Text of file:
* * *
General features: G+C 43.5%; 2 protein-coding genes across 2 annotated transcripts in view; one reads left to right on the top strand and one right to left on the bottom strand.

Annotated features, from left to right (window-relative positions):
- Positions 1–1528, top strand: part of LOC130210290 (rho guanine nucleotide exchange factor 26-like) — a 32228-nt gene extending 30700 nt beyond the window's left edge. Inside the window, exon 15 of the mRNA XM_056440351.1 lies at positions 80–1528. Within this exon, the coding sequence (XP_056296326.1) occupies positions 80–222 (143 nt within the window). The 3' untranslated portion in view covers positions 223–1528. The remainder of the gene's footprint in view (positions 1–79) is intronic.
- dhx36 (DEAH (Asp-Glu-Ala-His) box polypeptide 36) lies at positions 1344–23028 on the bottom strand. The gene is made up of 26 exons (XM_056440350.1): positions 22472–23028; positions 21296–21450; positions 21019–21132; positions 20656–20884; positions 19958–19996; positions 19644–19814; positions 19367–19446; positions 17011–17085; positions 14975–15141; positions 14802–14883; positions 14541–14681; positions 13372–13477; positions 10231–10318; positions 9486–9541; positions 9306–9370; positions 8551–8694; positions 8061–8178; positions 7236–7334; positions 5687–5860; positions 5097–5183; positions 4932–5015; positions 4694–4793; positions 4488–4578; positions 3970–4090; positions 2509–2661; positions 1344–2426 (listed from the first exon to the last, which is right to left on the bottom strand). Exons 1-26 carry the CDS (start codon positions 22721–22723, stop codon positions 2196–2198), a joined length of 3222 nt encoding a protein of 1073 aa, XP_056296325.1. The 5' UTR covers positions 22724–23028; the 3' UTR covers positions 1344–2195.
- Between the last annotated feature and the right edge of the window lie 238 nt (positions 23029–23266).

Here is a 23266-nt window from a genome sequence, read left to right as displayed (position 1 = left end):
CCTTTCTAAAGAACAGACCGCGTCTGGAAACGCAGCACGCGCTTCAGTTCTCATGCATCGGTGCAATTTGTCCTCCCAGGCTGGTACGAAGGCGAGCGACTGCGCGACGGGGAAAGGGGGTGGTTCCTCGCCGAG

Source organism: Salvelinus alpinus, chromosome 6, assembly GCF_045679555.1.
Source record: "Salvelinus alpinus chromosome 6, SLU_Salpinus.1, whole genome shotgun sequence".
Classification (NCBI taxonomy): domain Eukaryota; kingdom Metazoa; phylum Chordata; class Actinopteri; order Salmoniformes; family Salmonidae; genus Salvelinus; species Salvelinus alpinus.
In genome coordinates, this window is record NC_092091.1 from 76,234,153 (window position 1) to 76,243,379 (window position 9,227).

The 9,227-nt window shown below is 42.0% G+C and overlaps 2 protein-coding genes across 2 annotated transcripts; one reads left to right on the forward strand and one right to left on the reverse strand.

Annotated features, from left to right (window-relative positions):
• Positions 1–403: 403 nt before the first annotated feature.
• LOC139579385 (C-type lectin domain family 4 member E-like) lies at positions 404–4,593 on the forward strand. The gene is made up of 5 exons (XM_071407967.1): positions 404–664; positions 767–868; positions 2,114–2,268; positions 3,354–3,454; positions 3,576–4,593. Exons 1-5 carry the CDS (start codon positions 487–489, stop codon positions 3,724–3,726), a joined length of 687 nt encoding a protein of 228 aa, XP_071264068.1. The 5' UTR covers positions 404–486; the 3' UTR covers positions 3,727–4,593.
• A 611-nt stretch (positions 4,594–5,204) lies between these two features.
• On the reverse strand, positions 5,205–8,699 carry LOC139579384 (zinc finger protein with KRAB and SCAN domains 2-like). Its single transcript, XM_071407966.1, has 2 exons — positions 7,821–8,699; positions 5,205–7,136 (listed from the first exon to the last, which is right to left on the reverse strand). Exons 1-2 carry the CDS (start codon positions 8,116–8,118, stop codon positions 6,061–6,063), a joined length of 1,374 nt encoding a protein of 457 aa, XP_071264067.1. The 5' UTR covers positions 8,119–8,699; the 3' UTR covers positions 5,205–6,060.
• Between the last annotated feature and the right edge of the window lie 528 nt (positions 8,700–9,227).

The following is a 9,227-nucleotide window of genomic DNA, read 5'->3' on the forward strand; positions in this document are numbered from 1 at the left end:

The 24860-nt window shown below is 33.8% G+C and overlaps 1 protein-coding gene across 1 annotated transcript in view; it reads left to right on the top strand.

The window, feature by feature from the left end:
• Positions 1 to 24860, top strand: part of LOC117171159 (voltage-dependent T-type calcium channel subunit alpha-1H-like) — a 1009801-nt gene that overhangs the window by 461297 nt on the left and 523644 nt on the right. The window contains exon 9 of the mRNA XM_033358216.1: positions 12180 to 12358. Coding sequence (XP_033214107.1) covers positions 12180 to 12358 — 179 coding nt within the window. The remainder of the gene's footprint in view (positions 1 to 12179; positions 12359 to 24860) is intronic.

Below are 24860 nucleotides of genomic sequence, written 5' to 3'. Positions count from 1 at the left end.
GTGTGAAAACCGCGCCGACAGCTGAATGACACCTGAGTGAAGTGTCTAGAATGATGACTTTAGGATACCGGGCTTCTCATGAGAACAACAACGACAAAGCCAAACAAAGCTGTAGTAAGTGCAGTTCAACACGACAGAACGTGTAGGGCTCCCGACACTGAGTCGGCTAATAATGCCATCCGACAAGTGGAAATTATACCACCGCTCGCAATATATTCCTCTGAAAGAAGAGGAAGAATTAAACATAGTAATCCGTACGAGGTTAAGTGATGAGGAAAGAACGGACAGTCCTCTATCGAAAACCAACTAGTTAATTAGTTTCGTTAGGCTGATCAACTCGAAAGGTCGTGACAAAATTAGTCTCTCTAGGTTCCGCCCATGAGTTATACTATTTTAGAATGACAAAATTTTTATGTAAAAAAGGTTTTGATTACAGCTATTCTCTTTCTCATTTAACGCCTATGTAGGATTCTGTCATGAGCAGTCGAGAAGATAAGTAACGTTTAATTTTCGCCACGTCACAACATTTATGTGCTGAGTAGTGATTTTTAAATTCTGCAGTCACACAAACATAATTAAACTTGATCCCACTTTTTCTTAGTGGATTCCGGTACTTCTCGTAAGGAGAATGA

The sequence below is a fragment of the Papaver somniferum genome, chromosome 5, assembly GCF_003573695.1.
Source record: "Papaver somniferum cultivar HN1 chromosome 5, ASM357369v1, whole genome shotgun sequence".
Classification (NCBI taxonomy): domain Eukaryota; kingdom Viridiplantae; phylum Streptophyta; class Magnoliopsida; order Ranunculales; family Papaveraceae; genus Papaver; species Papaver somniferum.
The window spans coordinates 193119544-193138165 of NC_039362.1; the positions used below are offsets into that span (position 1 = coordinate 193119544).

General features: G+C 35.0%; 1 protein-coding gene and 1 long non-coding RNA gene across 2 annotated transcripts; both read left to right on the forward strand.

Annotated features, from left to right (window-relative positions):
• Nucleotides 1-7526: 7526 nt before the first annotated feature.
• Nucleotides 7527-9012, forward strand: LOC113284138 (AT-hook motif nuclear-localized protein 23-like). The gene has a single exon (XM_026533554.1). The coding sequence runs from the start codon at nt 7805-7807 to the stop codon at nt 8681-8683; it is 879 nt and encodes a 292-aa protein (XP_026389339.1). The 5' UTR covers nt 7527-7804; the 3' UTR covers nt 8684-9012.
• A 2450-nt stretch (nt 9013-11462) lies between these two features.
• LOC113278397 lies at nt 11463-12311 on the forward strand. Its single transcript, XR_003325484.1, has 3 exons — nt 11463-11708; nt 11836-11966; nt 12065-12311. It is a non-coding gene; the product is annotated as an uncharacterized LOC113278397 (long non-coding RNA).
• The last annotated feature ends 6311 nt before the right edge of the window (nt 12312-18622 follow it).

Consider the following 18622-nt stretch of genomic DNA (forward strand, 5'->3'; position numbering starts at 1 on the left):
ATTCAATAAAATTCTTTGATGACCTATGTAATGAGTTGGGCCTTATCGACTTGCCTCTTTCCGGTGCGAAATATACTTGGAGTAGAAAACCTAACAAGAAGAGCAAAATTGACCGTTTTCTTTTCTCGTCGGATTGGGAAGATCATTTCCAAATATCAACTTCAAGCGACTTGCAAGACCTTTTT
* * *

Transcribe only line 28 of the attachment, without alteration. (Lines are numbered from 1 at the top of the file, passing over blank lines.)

The window spans coordinates 193119544-193138165 of NC_039362.1; the positions used below are offsets into that span (position 1 = coordinate 193119544).